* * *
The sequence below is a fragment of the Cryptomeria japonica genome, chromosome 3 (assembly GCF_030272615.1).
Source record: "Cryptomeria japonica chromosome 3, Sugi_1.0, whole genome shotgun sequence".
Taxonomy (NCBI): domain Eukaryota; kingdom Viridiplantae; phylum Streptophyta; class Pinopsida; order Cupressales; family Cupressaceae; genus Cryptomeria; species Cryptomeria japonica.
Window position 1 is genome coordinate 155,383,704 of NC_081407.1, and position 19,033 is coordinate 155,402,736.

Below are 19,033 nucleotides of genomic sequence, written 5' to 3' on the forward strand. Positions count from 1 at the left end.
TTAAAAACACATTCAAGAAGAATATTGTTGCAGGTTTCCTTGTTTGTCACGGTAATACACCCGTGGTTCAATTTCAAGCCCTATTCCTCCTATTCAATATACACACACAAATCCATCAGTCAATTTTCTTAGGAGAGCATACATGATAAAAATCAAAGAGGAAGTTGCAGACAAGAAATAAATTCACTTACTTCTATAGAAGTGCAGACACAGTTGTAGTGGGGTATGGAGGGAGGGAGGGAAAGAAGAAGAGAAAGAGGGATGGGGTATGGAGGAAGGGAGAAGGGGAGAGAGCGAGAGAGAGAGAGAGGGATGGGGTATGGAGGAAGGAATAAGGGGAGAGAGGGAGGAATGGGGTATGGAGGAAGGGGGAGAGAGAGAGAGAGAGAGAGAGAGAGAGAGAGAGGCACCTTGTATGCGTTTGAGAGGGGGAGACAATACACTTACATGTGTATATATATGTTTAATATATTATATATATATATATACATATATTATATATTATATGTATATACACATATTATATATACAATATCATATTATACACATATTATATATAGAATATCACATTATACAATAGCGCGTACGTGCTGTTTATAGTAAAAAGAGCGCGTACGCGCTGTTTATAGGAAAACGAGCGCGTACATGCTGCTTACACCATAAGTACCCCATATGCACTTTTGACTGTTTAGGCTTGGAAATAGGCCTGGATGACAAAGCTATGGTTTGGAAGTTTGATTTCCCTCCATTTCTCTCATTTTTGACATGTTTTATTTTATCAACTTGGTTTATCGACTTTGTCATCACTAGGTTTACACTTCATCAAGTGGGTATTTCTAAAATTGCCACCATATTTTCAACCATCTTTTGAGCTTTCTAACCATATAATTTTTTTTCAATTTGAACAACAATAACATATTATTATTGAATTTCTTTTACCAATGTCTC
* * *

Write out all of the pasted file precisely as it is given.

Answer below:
The sequence below is a fragment of the Cryptomeria japonica genome, chromosome 3 (assembly GCF_030272615.1).
Source record: "Cryptomeria japonica chromosome 3, Sugi_1.0, whole genome shotgun sequence".
Taxonomy (NCBI): domain Eukaryota; kingdom Viridiplantae; phylum Streptophyta; class Pinopsida; order Cupressales; family Cupressaceae; genus Cryptomeria; species Cryptomeria japonica.
Window position 1 is genome coordinate 155,383,704 of NC_081407.1, and position 19,033 is coordinate 155,402,736.

Below are 19,033 nucleotides of genomic sequence, written 5' to 3' on the forward strand. Positions count from 1 at the left end.
TTAAAAACACATTCAAGAAGAATATTGTTGCAGGTTTCCTTGTTTGTCACGGTAATACACCCGTGGTTCAATTTCAAGCCCTATTCCTCCTATTCAATATACACACACAAATCCATCAGTCAATTTTCTTAGGAGAGCATACATGATAAAAATCAAAGAGGAAGTTGCAGACAAGAAATAAATTCACTTACTTCTATAGAAGTGCAGACACAGTTGTAGTGGGGTATGGAGGGAGGGAGGGAAAGAAGAAGAGAAAGAGGGATGGGGTATGGAGGAAGGGAGAAGGGGAGAGAGCGAGAGAGAGAGAGAGGGATGGGGTATGGAGGAAGGAATAAGGGGAGAGAGGGAGGAATGGGGTATGGAGGAAGGGGGAGAGAGAGAGAGAGAGAGAGAGAGAGAGAGAGAGGCACCTTGTATGCGTTTGAGAGGGGGAGACAATACACTTACATGTGTATATATATGTTTAATATATTATATATATATATATACATATATTATATATTATATGTATATACACATATTATATATACAATATCATATTATACACATATTATATATAGAATATCACATTATACAATAGCGCGTACGTGCTGTTTATAGTAAAAAGAGCGCGTACGCGCTGTTTATAGGAAAACGAGCGCGTACATGCTGCTTACACCATAAGTACCCCATATGCACTTTTGACTGTTTAGGCTTGGAAATAGGCCTGGATGACAAAGCTATGGTTTGGAAGTTTGATTTCCCTCCATTTCTCTCATTTTTGACATGTTTTATTTTATCAACTTGGTTTATCGACTTTGTCATCACTAGGTTTACACTTCATCAAGTGGGTATTTCTAAAATTGCCACCATATTTTCAACCATCTTTTGAGCTTTCTAACCATATAATTTTTTTTCAATTTGAACAACAATAACATATTATTATTGAATTTCTTTTACCAATGTCTC